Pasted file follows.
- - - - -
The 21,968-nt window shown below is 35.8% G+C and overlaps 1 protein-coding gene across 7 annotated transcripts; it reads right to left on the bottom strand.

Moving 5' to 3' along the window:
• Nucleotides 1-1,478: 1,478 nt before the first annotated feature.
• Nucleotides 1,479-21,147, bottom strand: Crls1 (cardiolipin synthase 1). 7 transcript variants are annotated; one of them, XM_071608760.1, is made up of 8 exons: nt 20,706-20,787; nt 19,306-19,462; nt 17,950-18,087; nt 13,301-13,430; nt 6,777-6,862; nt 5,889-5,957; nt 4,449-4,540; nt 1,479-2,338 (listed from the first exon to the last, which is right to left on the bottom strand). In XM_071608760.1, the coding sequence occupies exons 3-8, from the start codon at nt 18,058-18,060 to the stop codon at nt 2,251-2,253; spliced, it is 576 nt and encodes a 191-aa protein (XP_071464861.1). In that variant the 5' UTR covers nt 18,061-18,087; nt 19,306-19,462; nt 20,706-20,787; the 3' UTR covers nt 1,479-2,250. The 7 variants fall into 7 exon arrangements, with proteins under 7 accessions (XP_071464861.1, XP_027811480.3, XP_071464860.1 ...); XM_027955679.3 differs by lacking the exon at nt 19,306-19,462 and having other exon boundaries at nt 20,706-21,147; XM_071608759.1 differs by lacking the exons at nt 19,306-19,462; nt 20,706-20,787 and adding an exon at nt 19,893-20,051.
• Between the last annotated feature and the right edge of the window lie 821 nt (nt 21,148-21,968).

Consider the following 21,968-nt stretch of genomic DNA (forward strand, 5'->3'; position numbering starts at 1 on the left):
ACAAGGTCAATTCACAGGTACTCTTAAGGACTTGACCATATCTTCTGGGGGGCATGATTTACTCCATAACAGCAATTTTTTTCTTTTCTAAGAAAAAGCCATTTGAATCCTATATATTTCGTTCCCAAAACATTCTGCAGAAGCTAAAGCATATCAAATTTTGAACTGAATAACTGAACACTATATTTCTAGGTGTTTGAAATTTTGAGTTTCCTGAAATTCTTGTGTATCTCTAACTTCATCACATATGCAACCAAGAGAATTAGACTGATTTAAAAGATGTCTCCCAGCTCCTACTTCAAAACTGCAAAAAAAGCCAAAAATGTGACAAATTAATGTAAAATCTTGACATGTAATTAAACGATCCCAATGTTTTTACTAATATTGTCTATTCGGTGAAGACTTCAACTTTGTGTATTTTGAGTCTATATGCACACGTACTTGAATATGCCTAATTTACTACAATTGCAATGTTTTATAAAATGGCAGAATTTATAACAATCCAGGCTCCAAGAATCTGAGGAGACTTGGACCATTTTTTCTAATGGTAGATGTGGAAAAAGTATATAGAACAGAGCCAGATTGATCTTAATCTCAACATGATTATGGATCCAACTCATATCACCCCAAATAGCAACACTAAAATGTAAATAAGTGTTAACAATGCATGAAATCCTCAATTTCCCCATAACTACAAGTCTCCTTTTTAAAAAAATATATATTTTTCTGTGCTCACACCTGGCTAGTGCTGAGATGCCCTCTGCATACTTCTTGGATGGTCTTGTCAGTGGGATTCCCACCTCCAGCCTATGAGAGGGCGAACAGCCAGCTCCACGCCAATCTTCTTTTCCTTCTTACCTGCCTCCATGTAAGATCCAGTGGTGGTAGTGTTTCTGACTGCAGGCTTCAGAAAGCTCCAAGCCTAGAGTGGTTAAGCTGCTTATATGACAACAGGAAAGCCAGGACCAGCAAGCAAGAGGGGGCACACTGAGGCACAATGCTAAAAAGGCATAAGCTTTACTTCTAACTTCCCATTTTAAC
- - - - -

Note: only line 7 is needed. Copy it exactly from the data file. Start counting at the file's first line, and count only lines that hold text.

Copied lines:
ACAAGGTCAATTCACAGGTACTCTTAAGGACTTGACCATATCTTCTGGGGGGCATGATTTACTCCATAACAGCAATTTTTTTCTTTTCTAAGAAAAAGCCATTTGAATCCTATATATTTCGTTCCCAAAACATTCTGCAGAAGCTAAAGCATATCAAATTTTGAACTGAATAACTGAACACTATATTTCTAGGTGTTTGAAATTTTGAGTTTCCTGAAATTCTTGTGTATCTCTAACTTCATCACATATGCAACCAAGAGAATTAGACTGATTTAAAAGATGTCTCCCAGCTCCTACTTCAAAACTGCAAAAAAAGCCAAAAATGTGACAAATTAATGTAAAATCTTGACATGTAATTAAACGATCCCAATGTTTTTACTAATATTGTCTATTCGGTGAAGACTTCAACTTTGTGTATTTTGAGTCTATATGCACACGTACTTGAATATGCCTAATTTACTACAATTGCAATGTTTTATAAAATGGCAGAATTTATAACAATCCAGGCTCCAAGAATCTGAGGAGACTTGGACCATTTTTTCTAATGGTAGATGTGGAAAAAGTATATAGAACAGAGCCAGATTGATCTTAATCTCAACATGATTATGGATCCAACTCATATCACCCCAAATAGCAACACTAAAATGTAAATAAGTGTTAACAATGCATGAAATCCTCAATTTCCCCATAACTACAAGTCTCCTTTTTAAAAAAATATATATTTTTCTGTGCTCACACCTGGCTAGTGCTGAGATGCCCTCTGCATACTTCTTGGATGGTCTTGTCAGTGGGATTCCCACCTCCAGCCTATGAGAGGGCGAACAGCCAGCTCCACGCCAATCTTCTTTTCCTTCTTACCTGCCTCCATGTAAGATCCAGTGGTGGTAGTGTTTCTGACTGCAGGCTTCAGAAAGCTCCAAGCCTAGAGTGGTTAAGCTGCTTATATGACAACAGGAAAGCCAGGACCAGCAAGCAAGAGGGGGCACACTGAGGCACAATGCTAAAAAGGCATAAGCTTTACTTCTAACTTCCCATTTTAAC